December 19, 2005

Moussaka and Tagine

The kids are sleeping late this Monday morning -- no six a.m. alarm clock to start them racing toward school. It's nine o'clock and I haven't had breakfast or showered or put on street clothes. Time is slowing down for the winter, congealing like syrup that's been set out in the cold.

We spent the weekend attending one party and throwing one of our own. Our party was a celebration for one of my wife's colleagues who'd gotten tenure on appeal after having been denied it last year. The denial was a gross injustice in this case, the result first of all of the fact that our friend was doing cutting-edge work in educational technology whose products did not fit into the usual pattern of publication in refereed scholarly journals (he could make a lot more money in the private sector, but loves academia); and secondly, that his recommendation letters were weakened by two spiteful letters from professors at a prestigious private university where he had received and declined a job offer. Apparently in the tenure game, negative letters are so rare that a single one will raise a serious alarm.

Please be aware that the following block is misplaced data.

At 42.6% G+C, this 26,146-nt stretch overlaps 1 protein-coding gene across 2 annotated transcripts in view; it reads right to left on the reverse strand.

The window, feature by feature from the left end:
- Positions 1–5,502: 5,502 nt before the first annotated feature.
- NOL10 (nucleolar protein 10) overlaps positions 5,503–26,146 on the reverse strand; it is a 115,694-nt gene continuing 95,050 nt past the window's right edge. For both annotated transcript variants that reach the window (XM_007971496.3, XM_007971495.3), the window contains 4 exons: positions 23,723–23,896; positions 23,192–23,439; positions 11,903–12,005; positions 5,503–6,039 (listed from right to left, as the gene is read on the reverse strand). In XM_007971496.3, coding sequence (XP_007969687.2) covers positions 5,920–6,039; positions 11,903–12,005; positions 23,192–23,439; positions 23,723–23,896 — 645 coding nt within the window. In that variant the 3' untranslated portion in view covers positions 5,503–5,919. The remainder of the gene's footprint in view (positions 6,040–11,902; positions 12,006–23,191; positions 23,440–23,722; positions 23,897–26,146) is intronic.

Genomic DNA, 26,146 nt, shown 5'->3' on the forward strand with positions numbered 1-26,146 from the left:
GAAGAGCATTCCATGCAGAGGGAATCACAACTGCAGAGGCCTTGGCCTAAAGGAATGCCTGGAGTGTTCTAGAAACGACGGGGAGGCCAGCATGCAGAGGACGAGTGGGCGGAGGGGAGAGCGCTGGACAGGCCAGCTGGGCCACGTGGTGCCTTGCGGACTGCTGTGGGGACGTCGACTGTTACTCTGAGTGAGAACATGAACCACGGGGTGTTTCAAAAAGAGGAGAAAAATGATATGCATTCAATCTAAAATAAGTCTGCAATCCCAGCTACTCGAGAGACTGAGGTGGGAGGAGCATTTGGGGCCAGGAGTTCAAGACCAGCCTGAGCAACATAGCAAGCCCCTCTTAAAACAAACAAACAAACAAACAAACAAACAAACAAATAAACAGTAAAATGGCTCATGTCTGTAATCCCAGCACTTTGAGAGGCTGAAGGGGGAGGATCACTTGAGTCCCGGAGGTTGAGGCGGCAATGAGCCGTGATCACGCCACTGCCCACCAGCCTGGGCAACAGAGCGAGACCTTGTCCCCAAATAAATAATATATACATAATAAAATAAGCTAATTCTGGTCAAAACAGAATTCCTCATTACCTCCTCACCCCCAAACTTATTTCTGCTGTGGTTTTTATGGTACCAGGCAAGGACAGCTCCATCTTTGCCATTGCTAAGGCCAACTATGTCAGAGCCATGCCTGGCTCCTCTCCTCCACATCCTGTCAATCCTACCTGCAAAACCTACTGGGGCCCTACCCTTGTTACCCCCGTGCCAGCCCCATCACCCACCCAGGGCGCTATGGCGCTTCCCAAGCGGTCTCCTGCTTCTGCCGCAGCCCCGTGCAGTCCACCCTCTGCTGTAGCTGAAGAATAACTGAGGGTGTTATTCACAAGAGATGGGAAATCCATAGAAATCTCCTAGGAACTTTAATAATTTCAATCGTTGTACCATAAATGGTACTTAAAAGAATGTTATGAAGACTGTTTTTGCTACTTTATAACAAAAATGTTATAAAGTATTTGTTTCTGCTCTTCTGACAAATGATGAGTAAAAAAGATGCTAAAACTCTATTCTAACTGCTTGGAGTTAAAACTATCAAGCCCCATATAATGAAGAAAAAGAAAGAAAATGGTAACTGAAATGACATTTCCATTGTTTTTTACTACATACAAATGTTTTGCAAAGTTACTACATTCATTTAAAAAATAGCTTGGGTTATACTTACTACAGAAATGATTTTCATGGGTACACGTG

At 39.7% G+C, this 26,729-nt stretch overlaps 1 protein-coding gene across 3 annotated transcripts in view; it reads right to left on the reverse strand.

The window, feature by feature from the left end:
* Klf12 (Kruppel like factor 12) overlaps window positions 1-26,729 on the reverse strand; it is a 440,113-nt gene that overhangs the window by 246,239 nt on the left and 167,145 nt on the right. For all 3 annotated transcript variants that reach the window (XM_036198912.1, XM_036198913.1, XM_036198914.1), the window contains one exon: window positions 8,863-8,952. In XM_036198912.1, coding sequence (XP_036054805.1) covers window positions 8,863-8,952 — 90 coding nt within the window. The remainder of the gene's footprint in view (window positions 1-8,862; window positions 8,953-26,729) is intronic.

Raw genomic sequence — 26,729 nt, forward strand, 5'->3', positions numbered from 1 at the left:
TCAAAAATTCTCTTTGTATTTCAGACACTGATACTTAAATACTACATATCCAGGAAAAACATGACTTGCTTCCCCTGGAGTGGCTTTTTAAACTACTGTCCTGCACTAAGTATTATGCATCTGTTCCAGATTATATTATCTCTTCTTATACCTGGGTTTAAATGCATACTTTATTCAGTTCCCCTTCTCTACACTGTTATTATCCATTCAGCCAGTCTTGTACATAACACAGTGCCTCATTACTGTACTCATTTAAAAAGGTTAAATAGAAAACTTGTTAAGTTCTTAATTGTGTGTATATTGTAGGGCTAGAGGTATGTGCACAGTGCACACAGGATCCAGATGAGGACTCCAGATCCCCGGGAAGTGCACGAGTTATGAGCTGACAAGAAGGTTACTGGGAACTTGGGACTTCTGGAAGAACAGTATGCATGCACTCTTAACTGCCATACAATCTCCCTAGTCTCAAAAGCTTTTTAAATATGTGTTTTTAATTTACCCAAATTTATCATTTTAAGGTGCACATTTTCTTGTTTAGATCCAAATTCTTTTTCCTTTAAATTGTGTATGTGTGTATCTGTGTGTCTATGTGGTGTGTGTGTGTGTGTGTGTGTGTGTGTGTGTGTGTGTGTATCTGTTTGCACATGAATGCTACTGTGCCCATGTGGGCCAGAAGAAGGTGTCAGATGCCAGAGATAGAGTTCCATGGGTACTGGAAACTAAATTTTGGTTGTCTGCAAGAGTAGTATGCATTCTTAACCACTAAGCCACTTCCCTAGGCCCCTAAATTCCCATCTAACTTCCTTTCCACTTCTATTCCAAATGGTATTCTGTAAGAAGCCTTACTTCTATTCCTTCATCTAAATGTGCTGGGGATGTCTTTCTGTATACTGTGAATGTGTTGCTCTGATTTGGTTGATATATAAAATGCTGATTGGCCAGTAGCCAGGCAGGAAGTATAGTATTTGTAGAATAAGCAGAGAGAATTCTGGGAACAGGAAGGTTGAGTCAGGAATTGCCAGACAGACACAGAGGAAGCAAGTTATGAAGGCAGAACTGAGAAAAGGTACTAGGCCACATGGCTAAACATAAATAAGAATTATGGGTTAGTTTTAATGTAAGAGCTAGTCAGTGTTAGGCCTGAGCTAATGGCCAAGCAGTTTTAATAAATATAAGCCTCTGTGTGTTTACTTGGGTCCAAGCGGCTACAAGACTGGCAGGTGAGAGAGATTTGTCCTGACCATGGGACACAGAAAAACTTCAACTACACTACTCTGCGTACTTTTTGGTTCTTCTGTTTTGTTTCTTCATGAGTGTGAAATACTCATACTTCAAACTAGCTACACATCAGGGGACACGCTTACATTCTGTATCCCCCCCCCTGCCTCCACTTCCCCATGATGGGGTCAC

Well, our friend and his family had a nightmarish time last December and a nailbiting, extraordinarily stressful time during the reapplication year. This time he pulled through with the help of supportive colleagues who agitated for his case -- first among them, my wife, Agent 61, who felt that without him, her whole departmental program could fall into irrelevance.

It was a joy to be able to congratulate him last night and to hang around with fifteen nice, bright, sociable people drinking wine and making cheerful small talk. I cooked my famous Greek moussaka, slightly adapted from Craig Claiborne's NEW YORK TIMES COOKBOOK -- the 1961 edition, missing its cover, its pages stained with ingredients from thirty years' cooking -- and Agent 61 made a Moroccan tagine of chicken, olives, and lemons, plus several Moroccan salads, from Paula Wolfert's COUSCOUS AND OTHER GOOD FOOD FROM MOROCCO. (Agent 61 spent two years in Morocco in the Peace Corps.) We toasted our friend with Veuve Cliquot 1998. This morning, all the glasses and dishes and pots and pans are clean, and on the kitchen counter are a carrot cake, a German chocolate cake, and a raspberries-and-cream cake, all partially eaten. I hope I don't succumb to them.

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